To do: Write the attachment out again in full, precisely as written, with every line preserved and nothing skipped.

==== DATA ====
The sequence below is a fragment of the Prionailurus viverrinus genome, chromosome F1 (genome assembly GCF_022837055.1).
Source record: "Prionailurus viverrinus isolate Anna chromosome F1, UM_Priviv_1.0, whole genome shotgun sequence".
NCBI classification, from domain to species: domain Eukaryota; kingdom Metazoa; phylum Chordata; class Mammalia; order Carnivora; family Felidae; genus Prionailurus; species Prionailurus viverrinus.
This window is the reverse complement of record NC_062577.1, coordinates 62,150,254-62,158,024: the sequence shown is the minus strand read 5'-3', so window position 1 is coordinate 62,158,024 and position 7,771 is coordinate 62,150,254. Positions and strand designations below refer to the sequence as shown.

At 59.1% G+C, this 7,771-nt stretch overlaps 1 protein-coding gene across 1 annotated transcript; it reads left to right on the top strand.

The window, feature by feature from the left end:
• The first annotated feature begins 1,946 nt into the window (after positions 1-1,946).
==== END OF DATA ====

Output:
The sequence below is a fragment of the Prionailurus viverrinus genome, chromosome F1 (genome assembly GCF_022837055.1).
Source record: "Prionailurus viverrinus isolate Anna chromosome F1, UM_Priviv_1.0, whole genome shotgun sequence".
NCBI classification, from domain to species: domain Eukaryota; kingdom Metazoa; phylum Chordata; class Mammalia; order Carnivora; family Felidae; genus Prionailurus; species Prionailurus viverrinus.
This window is the reverse complement of record NC_062577.1, coordinates 62,150,254-62,158,024: the sequence shown is the minus strand read 5'-3', so window position 1 is coordinate 62,158,024 and position 7,771 is coordinate 62,150,254. Positions and strand designations below refer to the sequence as shown.

At 59.1% G+C, this 7,771-nt stretch overlaps 1 protein-coding gene across 1 annotated transcript; it reads left to right on the top strand.

The window, feature by feature from the left end:
• The first annotated feature begins 1,946 nt into the window (after positions 1-1,946).